Perhaps because Pete Rose wasn't really that great a hitter. He was a good hitter, definitely a guy you'd want in the lineup, but hardly a Hall of Fame caliber player. Let's look at Rose's accomplishments without the rose-tinted lenses. 1) Pete Rose played baseball for 33 years. That's a very...very long time. If he wasn't the hits leader, there would be a problem, really. Ty Cobb, for example, the second guy on that list, did it in 23 seasons; 10 less than Pete Rose. Number 3, Hank Aaron (less than 500 hits behind Rose) did it in 22. More importantly, both players carried a higher career batting average than Rose (and don't even begin to compare Rose's OPS with Aarons). 2) Rose has 0 MVPs. Yeah, he was never even the best player in baseball once during his entire 33 seasons. 3) Rose only won 3 batting titles. For a guy who made a living hitting singles, you'd think he'd have done better than that. Tony Gwynn, another guy who hit only singles, had 8. Not to mention a career batting average 35 points higher than Rose's. I could go on, but I think you get my point. Pete Rose's career is only impressive if you look at his career compilations. When you think 4,256 hits, you think 'wow, that's great'; but if you look at it over 33 years it becomes less impressive. Over 33 years, that's only 128 hits each season. There's a reason Rose isn't listed as an all-time great, and that's because he isn't one. When you stack up his accomplishments, all your left with is a paper tiger. Edit: I don't know how I bombed on the math that badly, but yeah you're right somehow I came up with the wrong total there.
Rose was N.L. Rookie of the Year in 1963 and ended his career in 1986 so he only played 23 years.He had almost 4000 more at bats than Ty Cobb.Don't you think Cobb would have had at least another 600-800 hits based on his hits per at bat pace if he had another 4000 ABs.Pete Rose is the most overrated player in the history of the game.Yes he made the All Star team at a record 5 different positions 2B,LF,RF,3B and 1B.BFD. His lifetime batting average is barely above .300 (.303) and despite what you think are his great accomplishments he will be remembered for just 2 things.His being banned from the HOF and for his stupid action of deliberately hurting Catcher Ray Fosse in the 1970 All Star game. You can probably tell that I am not a big Pete Rose fan.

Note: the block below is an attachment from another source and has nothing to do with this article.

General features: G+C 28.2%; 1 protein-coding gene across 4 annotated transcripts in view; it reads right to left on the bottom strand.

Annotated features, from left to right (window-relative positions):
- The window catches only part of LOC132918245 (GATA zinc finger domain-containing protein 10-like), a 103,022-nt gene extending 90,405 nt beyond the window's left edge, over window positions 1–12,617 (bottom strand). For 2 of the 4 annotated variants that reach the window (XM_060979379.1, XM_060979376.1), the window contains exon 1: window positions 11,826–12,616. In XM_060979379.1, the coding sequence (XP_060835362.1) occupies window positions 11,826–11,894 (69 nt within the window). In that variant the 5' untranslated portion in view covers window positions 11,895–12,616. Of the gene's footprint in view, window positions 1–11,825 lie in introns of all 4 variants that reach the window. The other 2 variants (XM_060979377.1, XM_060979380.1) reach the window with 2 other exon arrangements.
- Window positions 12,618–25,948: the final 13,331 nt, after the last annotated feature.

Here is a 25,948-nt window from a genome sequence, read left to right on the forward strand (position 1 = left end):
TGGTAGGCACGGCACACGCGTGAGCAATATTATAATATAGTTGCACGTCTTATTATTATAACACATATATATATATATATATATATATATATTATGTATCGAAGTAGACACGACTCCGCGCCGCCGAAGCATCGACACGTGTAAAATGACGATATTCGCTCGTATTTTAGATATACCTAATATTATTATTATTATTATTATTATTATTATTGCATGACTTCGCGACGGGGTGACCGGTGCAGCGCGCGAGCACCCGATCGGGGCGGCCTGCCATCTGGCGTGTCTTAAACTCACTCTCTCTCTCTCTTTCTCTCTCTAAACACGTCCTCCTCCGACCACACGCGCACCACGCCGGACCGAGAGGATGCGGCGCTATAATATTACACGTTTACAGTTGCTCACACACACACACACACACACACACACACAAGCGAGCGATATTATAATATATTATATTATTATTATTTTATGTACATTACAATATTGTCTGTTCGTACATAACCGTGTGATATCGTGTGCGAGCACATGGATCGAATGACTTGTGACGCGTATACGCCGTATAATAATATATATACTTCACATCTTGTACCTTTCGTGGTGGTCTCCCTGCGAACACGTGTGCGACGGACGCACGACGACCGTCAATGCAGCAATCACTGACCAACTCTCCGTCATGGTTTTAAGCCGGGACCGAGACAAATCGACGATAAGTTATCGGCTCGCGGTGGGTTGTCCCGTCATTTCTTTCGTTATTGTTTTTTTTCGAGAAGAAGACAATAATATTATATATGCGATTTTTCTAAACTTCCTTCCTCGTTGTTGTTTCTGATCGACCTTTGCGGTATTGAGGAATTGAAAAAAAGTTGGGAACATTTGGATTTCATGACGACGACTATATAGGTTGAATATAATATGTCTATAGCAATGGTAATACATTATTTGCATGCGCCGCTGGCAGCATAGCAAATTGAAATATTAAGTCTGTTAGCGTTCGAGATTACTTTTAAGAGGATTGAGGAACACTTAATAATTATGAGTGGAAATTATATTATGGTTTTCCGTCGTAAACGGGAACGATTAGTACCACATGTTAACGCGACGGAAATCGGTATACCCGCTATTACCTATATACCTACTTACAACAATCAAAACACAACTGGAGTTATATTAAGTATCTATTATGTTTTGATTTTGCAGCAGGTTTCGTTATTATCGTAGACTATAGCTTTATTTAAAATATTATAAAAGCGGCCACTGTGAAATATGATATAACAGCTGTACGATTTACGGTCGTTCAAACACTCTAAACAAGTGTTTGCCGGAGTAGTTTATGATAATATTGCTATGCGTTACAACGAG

Pete Rose had a career .784 OPS. The average Hall Of Famer has a .839 OPS. He was a good hitter, but he was below Hall Of Fame level production besides counting stats. Now, I do think being able to produce well for that long and be able to have that kind of durability is ridiculous and amazing, and I do think he is slightly underrated because of the gambling, but he isn't a top 20 hitter.
Well he cheated/gambled(not sure if it really is cheating) and everyone remembers him as the gambler and banned from the MLB. Some people still know him as a record breaker.
It shouldnt take away the fact he hit a ton. He didnt cheat with steroids or anything. Individually he didnt cheat, team wise he did.
No he was great player and gambling didn't alter that. Also he never even bet against his team.BS if you ask me
There is no way his gambling should affect what the man did on field! THERE ARE ALCOHOLICS AND DRUG ADDICTS minnesota SPORTS! DO WE TAKE AWAY THEIR ACCOMPLISHMENTS ON FIELD? LIKE BABE RUTH? NO! AND HE SHOULD BE minnesota HALL OF FAME
Who cares? baseball is boring.